MEMBER ALERT: AOPA is closed today, March 5, due to inclement weather. We will reopen March 6 at 8:30 a.m. Eastern.
June 1, 2001
By Barry Schiff
Barry Schiff holds seven flight instructor ratings and has been instructing since 1956.
The recent tragedy involving a Grumman Gulfstream III in Aspen, Colorado, has generated speculation about the circumstances surrounding this accident. Although the official cause won't be available for months, a general discussion about the challenges and hazards associated with night circling approaches is both appropriate and timely.
A circling approach begins with a conventional instrument approach procedure that leads a pilot to a point in space from which he can establish visual contact with the airport.
In the case of Aspen, the sole instrument approach is the "VOR/DME or GPS-C." It requires tracking outbound from the Red Table Vortac (DBL) on the 164-degree radial and descending from 14,000 feet to the minimum descent altitude (MDA) of 10,200 feet until either reaching visual conditions or the missed approach point, which is 11 nm south of DBL.
The pilot must establish visual contact with the runway while at or above the MDA and at or prior to the missed approach point. (If visual conditions are not so established, a missed approach is required.) After reaching visual conditions — the circling minimums are shown on the approach chart — the pilot must circle the airport at or above the MDA until the aircraft is in a position from which a normal descent to the runway can be made.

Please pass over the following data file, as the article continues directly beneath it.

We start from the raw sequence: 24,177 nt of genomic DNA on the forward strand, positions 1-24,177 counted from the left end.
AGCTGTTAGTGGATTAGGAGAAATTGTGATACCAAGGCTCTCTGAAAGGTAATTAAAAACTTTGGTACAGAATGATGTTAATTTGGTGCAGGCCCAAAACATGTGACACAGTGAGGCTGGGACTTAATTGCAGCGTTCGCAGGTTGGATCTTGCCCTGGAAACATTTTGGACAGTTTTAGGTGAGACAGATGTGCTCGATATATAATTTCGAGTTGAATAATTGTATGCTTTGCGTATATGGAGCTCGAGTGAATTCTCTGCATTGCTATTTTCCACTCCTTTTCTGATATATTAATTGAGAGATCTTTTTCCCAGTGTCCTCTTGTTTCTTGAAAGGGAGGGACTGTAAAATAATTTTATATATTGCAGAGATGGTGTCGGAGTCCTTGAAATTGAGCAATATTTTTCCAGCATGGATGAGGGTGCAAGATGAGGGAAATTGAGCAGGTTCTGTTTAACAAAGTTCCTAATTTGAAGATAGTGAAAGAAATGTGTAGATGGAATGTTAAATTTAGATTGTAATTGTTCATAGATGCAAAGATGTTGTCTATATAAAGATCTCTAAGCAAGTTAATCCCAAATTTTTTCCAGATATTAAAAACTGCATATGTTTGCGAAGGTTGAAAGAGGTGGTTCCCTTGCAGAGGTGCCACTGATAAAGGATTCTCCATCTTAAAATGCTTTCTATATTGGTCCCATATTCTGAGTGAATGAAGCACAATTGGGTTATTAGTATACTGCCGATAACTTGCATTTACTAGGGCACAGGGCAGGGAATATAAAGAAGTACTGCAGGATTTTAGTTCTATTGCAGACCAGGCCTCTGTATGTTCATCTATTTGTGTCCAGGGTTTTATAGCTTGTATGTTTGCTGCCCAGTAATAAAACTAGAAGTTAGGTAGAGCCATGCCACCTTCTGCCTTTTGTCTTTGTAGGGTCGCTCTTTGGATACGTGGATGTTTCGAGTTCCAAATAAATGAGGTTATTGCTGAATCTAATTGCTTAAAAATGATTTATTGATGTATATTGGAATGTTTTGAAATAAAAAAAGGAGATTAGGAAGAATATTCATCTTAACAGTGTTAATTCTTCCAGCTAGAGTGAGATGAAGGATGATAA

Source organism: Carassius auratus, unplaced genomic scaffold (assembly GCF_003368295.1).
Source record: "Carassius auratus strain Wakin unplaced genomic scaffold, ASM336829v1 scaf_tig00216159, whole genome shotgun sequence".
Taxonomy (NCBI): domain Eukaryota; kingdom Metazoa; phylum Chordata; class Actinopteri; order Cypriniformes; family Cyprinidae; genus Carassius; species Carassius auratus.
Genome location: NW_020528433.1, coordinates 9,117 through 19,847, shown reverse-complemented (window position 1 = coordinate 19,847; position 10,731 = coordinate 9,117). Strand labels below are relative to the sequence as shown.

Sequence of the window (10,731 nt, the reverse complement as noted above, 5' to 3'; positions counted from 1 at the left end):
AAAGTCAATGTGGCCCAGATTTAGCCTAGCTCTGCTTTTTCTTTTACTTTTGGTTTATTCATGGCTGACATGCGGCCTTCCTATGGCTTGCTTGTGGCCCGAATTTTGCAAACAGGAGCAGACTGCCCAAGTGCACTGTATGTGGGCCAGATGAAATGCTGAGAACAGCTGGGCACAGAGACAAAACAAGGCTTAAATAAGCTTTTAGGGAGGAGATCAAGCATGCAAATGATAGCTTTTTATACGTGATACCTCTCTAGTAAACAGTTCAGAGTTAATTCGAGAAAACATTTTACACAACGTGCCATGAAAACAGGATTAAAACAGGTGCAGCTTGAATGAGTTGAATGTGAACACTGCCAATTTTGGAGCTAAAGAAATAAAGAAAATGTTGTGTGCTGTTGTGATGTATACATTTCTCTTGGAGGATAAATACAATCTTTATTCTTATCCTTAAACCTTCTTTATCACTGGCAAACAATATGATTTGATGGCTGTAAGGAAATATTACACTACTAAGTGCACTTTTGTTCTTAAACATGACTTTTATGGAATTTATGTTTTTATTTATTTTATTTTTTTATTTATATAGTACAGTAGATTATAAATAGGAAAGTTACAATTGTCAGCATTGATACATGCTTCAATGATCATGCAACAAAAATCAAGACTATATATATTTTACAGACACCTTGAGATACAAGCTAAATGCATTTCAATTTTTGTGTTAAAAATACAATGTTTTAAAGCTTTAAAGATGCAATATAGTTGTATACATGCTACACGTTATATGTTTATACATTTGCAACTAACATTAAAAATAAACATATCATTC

A circling approach (instead of a straight-in approach) is usually required when the final approach course makes an angle of more than 30 degrees with the runway in use. Circling also is required when the final approach course is unusually steep because of obstacles near the airport.
Obstacles rule at Aspen. The instrument approach ends only 1.4 nm from the airport and at an MDA that is 2,385 feet above the runway. Circling is required because there is no way to safely lose so much altitude during a straight-in approach to Runway 15. A landing in the opposite direction obviously requires circling even if there were no obstacles present.
After the pilot sees the airport and determines that the minimum visibility exists, he must circle the airport and keep it in sight at all times. One danger associated with this maneuver is the temptation to descend below the MDA prior to being in a position from which a normal descent to landing can begin. It is critically important for the pilot to understand that obstacle clearance is assured only when the aircraft is at or above the MDA. As soon as he descends below this haven, he assumes all responsibility for avoiding obstructions.
"Aha," you say. "How can a pilot avoid high-rise terrain at night when such obstacles cannot be seen?" Good question, and that, my friends, is precisely the point. It is what makes night circling approaches so hazardous. If a pilot cannot see that which he must visually avoid, it can be argued with little effort that he should not be there in the first place.